Prognosis of schizophrenia spectrum disorder may not be predetermined during early development : the Northern Finland Birth Cohort 1966
Rautio, Nina; Käkelä, Juha; Nordström, Tanja; Miettunen, Jouko; Keinänen-Kiukaanniemi, Sirkka; Ala-Mursula, Leena; Karppinen, Jaro; Penttilä, Matti; Jääskeläinen, Erika (2016-03-09)
Nina Rautio, Juha Käkelä, Tanja Nordström, Jouko Miettunen, Sirkka Keinänen-Kiukaanniemi, Leena Ala-Mursula, Jaro Karppinen, Matti Penttilä, Erika Jääskeläinen, Prognosis of schizophrenia spectrum disorder may not be predetermined during early development – the Northern Finland Birth Cohort 1966, Schizophrenia Research, Volume 173, Issues 1–2, 2016, Pages 62-68, ISSN 0920-9964, https://doi.org/10.1016/j.schres.2016.02.038
© 2016. This manuscript version is made available under the CC-BY-NC-ND 4.0 license http://creativecommons.org/licenses/by-nc-nd/4.0/
Background: Little is known about whether factors during the first years of life predict later outcomes in schizophrenia spectrum disorder (SSD). As part of the Northern Finland Birth Cohort 1966, we examined if prospectively collected early parenthood-related and developmental factors predict employment and hospitalization in individuals with and without SSD.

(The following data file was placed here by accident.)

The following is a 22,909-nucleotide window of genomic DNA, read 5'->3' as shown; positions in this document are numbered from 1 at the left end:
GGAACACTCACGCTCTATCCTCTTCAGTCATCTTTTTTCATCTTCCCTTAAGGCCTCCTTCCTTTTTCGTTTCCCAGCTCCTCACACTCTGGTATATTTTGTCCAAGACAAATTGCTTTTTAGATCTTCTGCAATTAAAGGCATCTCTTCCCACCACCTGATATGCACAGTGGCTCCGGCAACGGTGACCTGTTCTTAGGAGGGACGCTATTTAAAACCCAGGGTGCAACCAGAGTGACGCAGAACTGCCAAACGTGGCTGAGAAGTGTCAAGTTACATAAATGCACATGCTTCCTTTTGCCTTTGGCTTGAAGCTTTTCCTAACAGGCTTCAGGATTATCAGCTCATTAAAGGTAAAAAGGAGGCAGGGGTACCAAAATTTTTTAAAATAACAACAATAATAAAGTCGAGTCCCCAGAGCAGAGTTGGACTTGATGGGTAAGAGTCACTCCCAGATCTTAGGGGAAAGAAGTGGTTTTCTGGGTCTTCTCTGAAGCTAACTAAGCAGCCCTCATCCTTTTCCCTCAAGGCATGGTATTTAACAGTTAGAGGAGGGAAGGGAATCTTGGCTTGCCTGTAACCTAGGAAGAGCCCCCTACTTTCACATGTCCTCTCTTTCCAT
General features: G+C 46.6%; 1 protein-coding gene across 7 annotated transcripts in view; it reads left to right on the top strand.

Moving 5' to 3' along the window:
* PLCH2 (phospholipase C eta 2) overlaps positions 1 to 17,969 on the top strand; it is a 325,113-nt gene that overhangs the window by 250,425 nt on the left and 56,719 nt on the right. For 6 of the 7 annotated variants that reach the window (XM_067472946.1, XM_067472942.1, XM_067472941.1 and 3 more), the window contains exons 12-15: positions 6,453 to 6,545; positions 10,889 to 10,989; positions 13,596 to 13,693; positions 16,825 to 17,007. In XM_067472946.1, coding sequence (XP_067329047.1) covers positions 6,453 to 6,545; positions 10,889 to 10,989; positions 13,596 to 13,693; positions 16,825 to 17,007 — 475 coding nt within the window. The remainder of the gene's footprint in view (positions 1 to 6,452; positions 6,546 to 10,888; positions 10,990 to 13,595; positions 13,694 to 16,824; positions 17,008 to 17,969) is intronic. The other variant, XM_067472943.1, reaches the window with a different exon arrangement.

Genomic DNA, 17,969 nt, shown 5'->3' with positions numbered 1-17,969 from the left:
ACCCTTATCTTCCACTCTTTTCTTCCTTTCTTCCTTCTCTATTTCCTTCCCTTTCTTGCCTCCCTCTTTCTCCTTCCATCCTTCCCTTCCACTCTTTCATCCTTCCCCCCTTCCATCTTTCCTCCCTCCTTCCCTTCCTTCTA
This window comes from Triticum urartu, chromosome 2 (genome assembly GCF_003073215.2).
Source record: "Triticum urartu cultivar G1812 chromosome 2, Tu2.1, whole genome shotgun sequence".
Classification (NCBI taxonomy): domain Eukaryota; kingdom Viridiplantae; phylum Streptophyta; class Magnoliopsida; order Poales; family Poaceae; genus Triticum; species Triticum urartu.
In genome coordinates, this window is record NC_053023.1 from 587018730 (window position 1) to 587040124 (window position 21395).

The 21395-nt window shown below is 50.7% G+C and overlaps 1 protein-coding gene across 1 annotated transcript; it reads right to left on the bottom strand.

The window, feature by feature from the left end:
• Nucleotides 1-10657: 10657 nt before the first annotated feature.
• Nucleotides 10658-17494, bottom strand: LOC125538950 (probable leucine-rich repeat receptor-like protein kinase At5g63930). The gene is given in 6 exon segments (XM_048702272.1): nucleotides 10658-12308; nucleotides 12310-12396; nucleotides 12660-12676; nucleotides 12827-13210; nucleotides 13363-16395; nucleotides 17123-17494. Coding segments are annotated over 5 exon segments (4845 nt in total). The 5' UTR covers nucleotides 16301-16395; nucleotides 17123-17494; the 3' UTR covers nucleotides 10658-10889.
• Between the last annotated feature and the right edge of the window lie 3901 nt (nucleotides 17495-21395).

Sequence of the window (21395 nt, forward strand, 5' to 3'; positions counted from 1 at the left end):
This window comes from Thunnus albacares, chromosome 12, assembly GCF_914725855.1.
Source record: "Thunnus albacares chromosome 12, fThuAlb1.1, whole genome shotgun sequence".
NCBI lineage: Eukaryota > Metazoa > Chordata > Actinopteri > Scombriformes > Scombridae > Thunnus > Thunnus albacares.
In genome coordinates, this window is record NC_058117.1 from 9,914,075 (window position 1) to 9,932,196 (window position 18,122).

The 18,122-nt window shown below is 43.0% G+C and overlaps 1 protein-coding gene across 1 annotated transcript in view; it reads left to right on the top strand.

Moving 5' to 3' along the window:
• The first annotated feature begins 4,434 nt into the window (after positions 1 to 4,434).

Methods: Overall, 161 individuals with SSD and 10,116 without SSD were included in the study. Outcomes were analysed at age of 44–45 years, defining “employment” as being employed for at least 25% of working days and “hospitalization” as having psychiatric hospitalization at least once during the last two years of follow-up. Maternal age, wantedness of pregnancy, grand multiparity, parental psychoses, birth weight, birth height, age of standing up and standing and walking without support were analysed as predictors.
Results: Of the individuals with SSD, only 11.2% were employed, although 77.6% remained not hospitalized. In individuals with SSD, only young maternal age was associated with lower probability (OR 0.25, CI 0.08–0.77) of being non-hospitalized after controlling for sex and onset age of illness. Among persons without SSD, almost all parenthood-related and developmental factors were related to employment, while grand multiparity and parental psychosis were related to hospitalization after controlling for sex.
Conclusions: Only one of the early parenthood-related and developmental factors analysed in this study predicted outcome in individuals with SSD, while among those without SSD almost all factors were related to employment. Thus, prognosis of SSD does not seem to be predetermined much by early development.
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